Phase III study of the Eastern Cooperative Oncology Group (ECOG 2597): induction chemotherapy followed by either standard thoracic radiotherapy or hyperfractionated accelerated radiotherapy for patients with unresectable stage IIIA and B non-small-cell lung cancer.
ABSTRACT To compare once-daily radiation therapy (qdRT) with hyperfractionated accelerated radiation therapy (HART) after two cycles of induction chemotherapy.
Eligible patients were treatment naive, and had stage IIIA and B unresectable non-small-cell lung cancer, Eastern Cooperative Oncology Group performance status 0/1, and normal organ function. Induction chemotherapy consisted of two cycles of carboplatin area under time-concentration curve 6 mg/mL . min plus paclitaxel 225 mg/m2 on day 1. RT consisted of arm 1 (qdRT), 64 Gy (2 Gy/d), versus arm 2 (HART), 57.6 Gy (1.5 Gy tid for 2.5 weeks). A total of 388 patients were needed to detect a 50% increase in median survival from 14 months of qdRT to 21 months of HART; accrual was not achieved and the study closed prematurely.
Of 141 patients enrolled, 83% were randomly assigned after chemotherapy to qdRT (n = 59) or HART (n = 60). Median survival was 20.3 and 14.9 months for HART and qdRT, respectively (P = .28). Overall response was 25% and 22% for HART and qdRT, respectively (P = .69). Two- and 3-year survival was 44% and 34% for HART, and 24% and 14% for qdRT, respectively. Grade > or = 3 toxicities included esophagitis in 14 v nine patients, and pneumonitis in 0 v 6 patients for HART and qdRT, respectively. Any subsequent trials of the HART regimen must address the issues that led to early closure, including slow accrual, logistics of HART, mucosal toxicity, and the fact that concurrent chemoradiotherapy now seems more effective than sequential treatment.
After two cycles of induction chemotherapy with carboplatin-paclitaxel, HART is feasible with an acceptable toxicity profile. Although statistical significance was not achieved and the study closed early, there was a positive statistical trend suggesting a survival advantage with the HART regimen.
[Show abstract] [Hide abstract]
ABSTRACT: Background Cure of lung cancer is impossible without local tumour control. This can be compromised by accelerated repopulation of tumour cells during radiotherapy and chemotherapy. A strategy to minimise accelerated repopulation might improve local control. We investigated whether concurrent chemo-radiotherapy could be given safely over four weeks. Methods We conducted a randomised phase II trial in which patients with inoperable Stage III Non-Small Cell Lung Cancer (NSCLC) received a radical radiation dose over four weeks rather than conventional fractionation. Treatment was given either sequentially or concurrently with three to four cycles of cisplatinum and vinorelbine. 130 patients with inoperable stage III NSCLC and PS 0-1 were randomised to receive cisplatinum and vinorelbine with either sequential or concurrent chemo-radiation using 55 Gy in 20 fractions over four weeks. The primary end-point was treatment related mortality. Secondary end-points were toxicity and survival. Findings Treatment related mortality was: 2.9% (exact 95% confidence interval [CI] 0.36–10.2%) and 1.7% (exact 95% CI 0.043–9.1%) for the Concurrent and Sequential group respectively; relative risk (RR) 1.25; (95% CI 0.55, 2.84). Toxicity was similar between arms; grade 3 or worse oesophagitis was 8.8% versus 8.5%; RR 1.02 (95% CI 0.58, 1.79). OS HR was 0.92; 95% CI (0.60–1.39; p = 0.682). The 2 year overall survival rates were: 50% versus 46%; RR 1.06 (95% CI 0.77, 1.46) for Concurrent versus Sequential. Interpretation A strategy to minimise the effects of accelerated repopulation using accelerated hypofractionated radiotherapy with chemotherapy is feasible, and reasonably safe for patients with stage III NSCLC. The reported two year survival is promising and suggests that a four week regime of radiotherapy should be compared with conventionally fractionated radiotherapy in an adequately powered randomised controlled phase III trial.European Journal of Cancer 10/2014; 50(17). DOI:10.1016/j.ejca.2014.07.009 · 4.82 Impact Factor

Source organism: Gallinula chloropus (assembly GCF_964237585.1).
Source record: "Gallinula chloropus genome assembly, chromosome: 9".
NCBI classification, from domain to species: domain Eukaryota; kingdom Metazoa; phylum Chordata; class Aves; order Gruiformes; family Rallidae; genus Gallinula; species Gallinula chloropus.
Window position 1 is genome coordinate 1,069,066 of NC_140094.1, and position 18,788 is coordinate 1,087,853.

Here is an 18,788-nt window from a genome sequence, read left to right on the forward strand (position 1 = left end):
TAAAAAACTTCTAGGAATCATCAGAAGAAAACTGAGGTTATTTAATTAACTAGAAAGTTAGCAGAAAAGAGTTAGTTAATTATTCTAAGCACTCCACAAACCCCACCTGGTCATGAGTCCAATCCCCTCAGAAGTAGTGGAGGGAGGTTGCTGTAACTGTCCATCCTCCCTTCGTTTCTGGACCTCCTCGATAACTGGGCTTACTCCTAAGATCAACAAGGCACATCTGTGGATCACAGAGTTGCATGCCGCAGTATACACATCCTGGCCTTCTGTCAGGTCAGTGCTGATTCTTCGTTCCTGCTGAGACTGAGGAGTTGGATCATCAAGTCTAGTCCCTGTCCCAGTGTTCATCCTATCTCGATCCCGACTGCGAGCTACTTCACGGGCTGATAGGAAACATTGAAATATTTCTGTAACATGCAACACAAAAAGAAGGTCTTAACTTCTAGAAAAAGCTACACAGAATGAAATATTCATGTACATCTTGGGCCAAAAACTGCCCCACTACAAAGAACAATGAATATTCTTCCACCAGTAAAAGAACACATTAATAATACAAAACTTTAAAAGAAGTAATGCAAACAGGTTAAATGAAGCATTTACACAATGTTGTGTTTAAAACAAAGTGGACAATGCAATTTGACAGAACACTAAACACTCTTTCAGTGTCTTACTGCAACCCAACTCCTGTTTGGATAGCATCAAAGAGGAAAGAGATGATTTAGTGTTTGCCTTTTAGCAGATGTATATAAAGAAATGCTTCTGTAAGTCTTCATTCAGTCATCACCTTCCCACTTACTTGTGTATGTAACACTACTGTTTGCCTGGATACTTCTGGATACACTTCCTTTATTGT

[Show abstract] [Hide abstract]
ABSTRACT: Definitive radiotherapy plays a major role in the treatment of locally advanced non-small cell lung cancer (LA NSCLC). After the impact of RT dose for lung cancer was established, a number of trials were structured with the aim of better local control and overall survival by either dose escalation or shortening the total treatment time through conventional/altered fractionation, even in combination with chemotherapy (CT) and other targeted agents. In spite of the increased number of these studies, the optimal dose or fractionation still remains to be determined. Another aspect questioned is the incorporation of these higher doses and shorter treatment times with chemotherapy or targeted agents. This review summarises the results of significant trials on dose and altered fractionation in the treatment of LA-NSCLC with an emphasis on possible future perspectives.Balkan Journal of Medical Genetics 12/2014; 31(4):278-85. DOI:10.5152/balkanmedj.2014.14496 · 0.17 Impact Factor
Revue des Maladies Respiratoires Actualites 09/2013; 5(5):513-518. DOI:10.1016/S1877-1203(13)70449-X